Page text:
Document Type


Date of Award

Spring 5-31-2018

Degree Name

Doctor of Philosophy in Transportation - (Ph.D.)


Civil and Environmental Engineering

First Advisor

Joyoung Lee

Second Advisor

I-Jy Steven Chien

Third Advisor

Lazar Spasovic

Fourth Advisor

Guiling Wang

Fifth Advisor

Parth Bhavsar


Connected and Automated Vehicle (C/AV) technologies are fast expanding in the transportation and automotive markets. One of the highly researched examples of C/AV technologies is the Cooperative Adaptive Cruise Control (CACC) system, which exploits various vehicular sensors and vehicle-to-vehicle communication to automate vehicular longitudinal control. The operational strategies and network-level impacts of CACC have not been thoroughly discussed, especially in near-term deployment scenarios where Market Penetration Rate (MPR) is relatively low. Therefore, this study aims to assess CACC's impacts with a combination of managed lane strategies to provide insights for CACC deployment. The proposed simulation framework incorporates 1) the Enhanced Intelligent Driver Model; 2) Nakagami-based radio propagation model; and 3) a multi-objective optimization (MOOP)-based CACC control algorithm. The operational impacts of CACC are assessed under four managed lane strategies (i.e., mixed traffic (UML), HOV (High Occupancy Vehicle)-CACC lane (MML), CACC dedicated lane (DL), and CACC dedicated lane with access control (DLA)).

Simulation results show that the introduction of CACC, even with 10% MPR, is able to improve the network throughput by 7% in the absence of any managed lane strategies. The segment travel times for both CACC and non-CACC vehicles are reduced. The break-even point for implementing dedicated CACC lane is 30% MPR, below which the priority usage of the current HOV lane for CACC traffic is found to be more appropriate. It is also observed that DLA strategy is able to consistently increase the percentage of platooned CACC vehicles as MPR grows. The percentage of CACC vehicles within a platoon reaches 52% and 46% for DL and DLA, respectively. When it comes to the impact of vehicle-to-vehicle (V2V), it is found that DLA strategy provides more consistent transmission density in terms of median and variance when MPR reaches 20% or above. Moreover, the performance of the MOOP-based cooperative driving is examined. With average 75% likelihood of obtaining a feasible solution, the MOOP outperforms its counterpart which aims to minimize the headway objective solely. In UML, MML, and DL strategy, the proposed control algorithm achieves a balance spread among four objectives for each CACC vehicle. In the DLA strategy, however, the probability of obtaining feasible solution falls to 60% due to increasing size of platoon owing to DLA that constraints the feasible region by introduction more dimensions in the search space.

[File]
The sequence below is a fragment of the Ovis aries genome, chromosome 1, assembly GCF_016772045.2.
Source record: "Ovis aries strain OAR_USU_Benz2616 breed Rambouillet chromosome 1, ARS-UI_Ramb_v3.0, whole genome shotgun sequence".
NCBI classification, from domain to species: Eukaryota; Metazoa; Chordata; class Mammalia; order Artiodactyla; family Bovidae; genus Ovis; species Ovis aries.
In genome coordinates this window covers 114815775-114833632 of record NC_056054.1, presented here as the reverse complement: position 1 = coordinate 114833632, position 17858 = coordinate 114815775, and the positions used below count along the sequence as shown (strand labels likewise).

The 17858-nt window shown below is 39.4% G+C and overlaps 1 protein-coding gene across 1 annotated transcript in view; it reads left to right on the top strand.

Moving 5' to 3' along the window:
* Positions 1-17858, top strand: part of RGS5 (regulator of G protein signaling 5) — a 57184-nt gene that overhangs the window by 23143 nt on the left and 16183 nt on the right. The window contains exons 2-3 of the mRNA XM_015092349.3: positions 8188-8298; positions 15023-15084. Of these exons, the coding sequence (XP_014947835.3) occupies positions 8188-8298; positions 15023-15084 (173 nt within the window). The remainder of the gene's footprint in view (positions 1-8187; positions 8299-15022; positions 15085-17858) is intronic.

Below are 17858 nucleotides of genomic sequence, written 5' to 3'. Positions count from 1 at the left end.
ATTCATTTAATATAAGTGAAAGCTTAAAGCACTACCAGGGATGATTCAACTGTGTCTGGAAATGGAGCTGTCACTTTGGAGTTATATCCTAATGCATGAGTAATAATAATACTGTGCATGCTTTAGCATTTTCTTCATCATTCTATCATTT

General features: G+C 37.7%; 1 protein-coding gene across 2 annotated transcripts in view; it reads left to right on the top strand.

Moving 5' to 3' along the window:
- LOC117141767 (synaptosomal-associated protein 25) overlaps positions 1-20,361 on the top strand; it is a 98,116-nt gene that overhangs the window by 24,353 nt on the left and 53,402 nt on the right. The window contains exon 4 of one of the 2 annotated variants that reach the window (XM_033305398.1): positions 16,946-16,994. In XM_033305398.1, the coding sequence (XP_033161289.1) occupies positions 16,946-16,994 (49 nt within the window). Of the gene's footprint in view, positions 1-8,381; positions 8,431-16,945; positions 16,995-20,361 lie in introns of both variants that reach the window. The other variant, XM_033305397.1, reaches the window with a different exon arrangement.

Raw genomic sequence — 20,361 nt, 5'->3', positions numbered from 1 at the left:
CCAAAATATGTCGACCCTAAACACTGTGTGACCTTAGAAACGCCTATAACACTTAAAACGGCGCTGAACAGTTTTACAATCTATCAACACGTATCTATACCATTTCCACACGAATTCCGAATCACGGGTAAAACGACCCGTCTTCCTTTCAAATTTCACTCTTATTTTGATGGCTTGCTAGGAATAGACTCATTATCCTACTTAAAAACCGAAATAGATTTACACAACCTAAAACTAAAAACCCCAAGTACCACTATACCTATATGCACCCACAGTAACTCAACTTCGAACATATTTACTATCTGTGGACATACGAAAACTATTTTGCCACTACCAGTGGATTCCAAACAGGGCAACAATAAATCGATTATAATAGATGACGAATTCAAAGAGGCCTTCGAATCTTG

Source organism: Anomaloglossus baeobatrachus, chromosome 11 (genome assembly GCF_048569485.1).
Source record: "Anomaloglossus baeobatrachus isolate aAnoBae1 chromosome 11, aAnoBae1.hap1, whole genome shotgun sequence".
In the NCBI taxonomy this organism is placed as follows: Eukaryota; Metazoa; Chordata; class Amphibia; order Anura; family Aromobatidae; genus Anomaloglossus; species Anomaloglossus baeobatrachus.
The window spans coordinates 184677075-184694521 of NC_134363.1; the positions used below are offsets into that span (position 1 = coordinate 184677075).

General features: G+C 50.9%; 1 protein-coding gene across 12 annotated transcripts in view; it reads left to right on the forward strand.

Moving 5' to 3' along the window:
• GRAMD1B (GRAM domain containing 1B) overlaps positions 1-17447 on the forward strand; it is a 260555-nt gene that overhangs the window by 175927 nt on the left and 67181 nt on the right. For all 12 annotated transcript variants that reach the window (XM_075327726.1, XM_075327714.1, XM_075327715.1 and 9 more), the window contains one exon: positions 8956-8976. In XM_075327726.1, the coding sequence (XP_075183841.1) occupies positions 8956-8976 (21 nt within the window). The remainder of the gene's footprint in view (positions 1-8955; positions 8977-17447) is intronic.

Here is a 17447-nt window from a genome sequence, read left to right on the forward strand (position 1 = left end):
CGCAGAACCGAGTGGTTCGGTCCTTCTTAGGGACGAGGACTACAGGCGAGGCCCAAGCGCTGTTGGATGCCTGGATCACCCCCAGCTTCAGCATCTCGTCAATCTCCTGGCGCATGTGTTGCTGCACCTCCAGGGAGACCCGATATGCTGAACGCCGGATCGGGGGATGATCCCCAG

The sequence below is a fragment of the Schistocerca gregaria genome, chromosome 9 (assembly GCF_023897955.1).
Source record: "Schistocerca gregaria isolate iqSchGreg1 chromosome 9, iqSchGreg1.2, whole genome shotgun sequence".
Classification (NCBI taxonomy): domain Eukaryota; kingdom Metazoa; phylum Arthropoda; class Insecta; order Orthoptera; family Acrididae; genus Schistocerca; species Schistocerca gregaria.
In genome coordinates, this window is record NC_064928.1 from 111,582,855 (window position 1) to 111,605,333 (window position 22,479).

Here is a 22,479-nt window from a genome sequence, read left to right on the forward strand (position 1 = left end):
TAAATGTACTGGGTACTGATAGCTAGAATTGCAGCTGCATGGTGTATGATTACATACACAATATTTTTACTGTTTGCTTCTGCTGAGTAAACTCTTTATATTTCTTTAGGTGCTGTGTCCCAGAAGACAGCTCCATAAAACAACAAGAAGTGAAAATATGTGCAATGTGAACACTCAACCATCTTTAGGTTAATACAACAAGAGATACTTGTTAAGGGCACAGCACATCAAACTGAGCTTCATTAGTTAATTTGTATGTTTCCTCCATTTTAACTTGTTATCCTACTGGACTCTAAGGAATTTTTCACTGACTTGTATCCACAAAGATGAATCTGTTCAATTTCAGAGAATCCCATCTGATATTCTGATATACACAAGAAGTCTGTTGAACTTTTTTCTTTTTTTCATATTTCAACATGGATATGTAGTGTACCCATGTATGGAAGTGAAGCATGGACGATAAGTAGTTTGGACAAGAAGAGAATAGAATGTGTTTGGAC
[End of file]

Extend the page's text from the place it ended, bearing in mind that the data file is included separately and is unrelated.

In summary, UML or MML is the preferred managed lane strategy for improving traffic performance when MPR is less than 30%. When MRP reaches 30% or above, DL and DLA could improve the CACC performance by facilitating platoon formation. If available, priority access to an existing HOV lane can be adopted to encourage adaptation of CACC when CACC technology becomes publically available.



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